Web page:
University of Aberdeen staff and students have access to the full report through OECD i-Library. Access is through Primo on campus, just remember to log in. If you are working on your own computer outwith the university network, access is via the VDI (Virtual Desktop Infrastructure).
The University of Aberdeen Library’s subscription to OECD iLibrary allows access to the publications and datasets from the OECD, International Energy Agency (IEA), Nuclear Energy Agency (NEA), PISA (Programme for International Student Assessment), and International Transport Forum (ITF). Subjects include agriculture and food, development, economics, education and skills, emerging economies, employment, energy, environment and sustainable development, health, historical economic statistics, migration, national accounts, social issues, taxation and transport. Coverage is from 1998 to the present day.
Just a quick reminder about the online database and information service, European Sources Online (ESO) produced by our EDC colleagues at Cardiff University. It provides access to information on the institutions and activities of the European Union, European countries and regions. It is updated on a daily basis making the news and analysis section particularly useful.
The Department for Exiting the European Union has produced a paper setting out the British Government’s ideas on the post-Brexit relationship between the UK and the EU in the scientific field entitled Collaboration on science and innovation: a future partnership paper.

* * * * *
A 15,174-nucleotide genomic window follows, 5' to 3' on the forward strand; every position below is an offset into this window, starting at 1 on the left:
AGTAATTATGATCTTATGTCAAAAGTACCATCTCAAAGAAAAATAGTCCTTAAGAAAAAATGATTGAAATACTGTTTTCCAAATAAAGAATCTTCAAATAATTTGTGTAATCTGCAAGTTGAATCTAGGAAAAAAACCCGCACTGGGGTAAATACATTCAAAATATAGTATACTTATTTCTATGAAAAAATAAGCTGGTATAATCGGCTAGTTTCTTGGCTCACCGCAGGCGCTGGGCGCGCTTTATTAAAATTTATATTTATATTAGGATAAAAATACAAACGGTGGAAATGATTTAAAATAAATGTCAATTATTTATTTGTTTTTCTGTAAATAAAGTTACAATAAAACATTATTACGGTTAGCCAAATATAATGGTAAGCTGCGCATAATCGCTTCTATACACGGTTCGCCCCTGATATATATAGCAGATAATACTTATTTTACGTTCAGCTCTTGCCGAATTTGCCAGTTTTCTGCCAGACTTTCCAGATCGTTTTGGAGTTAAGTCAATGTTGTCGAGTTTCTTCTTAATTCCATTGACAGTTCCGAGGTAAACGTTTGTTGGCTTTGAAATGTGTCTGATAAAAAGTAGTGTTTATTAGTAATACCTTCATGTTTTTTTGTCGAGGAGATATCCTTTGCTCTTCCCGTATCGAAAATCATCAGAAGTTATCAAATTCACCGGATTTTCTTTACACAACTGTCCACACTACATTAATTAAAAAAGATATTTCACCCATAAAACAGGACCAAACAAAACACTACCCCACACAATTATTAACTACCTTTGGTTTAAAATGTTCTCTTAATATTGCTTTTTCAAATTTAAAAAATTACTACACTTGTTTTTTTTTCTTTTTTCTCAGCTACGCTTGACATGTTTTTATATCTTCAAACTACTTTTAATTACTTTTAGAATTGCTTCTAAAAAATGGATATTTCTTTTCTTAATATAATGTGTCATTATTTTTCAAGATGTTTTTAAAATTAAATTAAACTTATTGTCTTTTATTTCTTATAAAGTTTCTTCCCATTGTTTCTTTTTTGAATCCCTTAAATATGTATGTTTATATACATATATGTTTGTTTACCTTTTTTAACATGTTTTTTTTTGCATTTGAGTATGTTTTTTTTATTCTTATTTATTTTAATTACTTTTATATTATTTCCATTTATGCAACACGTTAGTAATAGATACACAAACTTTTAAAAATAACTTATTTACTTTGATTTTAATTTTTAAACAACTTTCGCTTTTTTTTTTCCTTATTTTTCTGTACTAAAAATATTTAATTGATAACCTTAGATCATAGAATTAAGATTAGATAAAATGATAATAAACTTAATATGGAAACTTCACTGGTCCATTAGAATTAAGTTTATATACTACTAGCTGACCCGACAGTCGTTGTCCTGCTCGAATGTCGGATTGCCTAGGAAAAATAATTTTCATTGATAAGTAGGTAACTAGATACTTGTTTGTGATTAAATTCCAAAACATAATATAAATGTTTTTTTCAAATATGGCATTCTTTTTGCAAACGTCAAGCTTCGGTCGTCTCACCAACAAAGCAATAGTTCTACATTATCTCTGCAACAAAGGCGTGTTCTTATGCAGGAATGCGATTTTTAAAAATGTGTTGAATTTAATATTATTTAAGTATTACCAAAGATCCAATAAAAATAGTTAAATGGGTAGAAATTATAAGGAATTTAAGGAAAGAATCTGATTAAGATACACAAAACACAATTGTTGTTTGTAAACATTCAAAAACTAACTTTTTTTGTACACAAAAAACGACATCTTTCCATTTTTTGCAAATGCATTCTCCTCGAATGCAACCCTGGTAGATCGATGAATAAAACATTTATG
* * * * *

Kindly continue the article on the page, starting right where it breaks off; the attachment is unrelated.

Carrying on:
University of Aberdeen staff and students can access this paper through the Public Information Online database here. Public Information Online is a one stop shop for information from the UK and Scottish Parliaments; the Northern Ireland and Welsh Assemblies; the Scottish Government and other non-Parliamentary publications. Material is available from 2006/07 onwards. Access for UoA users is through the Find Databases tab on Primo. A Shibboleth/UK Federation log-in is required off campus.
This paper is also available on the DEEU website here.
The EU’s commitment to fundamental rights has grown tremendously during the past decade, but recent developments underscore how quickly progress can be undone. Across the EU, the fundamental rights system is increasingly under attack – dismissed as political correctness gone awry, as benefitting only select individuals, or as hampering swift responses to urgent challenges. This year’s focus section further explores these issues, providing a thorough review of the past decade’s highlights and persisting shortfalls.
The January edition of the European CommissionPublications Office Newsletter puts a spotlight on the Data economy:
A thriving data-driven economy is essential for innovation, growth, jobs and European competitiveness, as well as for a functional digital single market.
This month the European Commission published a Communication on Building a European data economy in which it sets out the policy context and a first analysis of the problem drivers in this area. At the same time it has also published two legislative proposals and a communication concerning personal data protection.
As background information, in its latest newsletter the EU Publications Office presents a selection of recent publications and products related to this subject.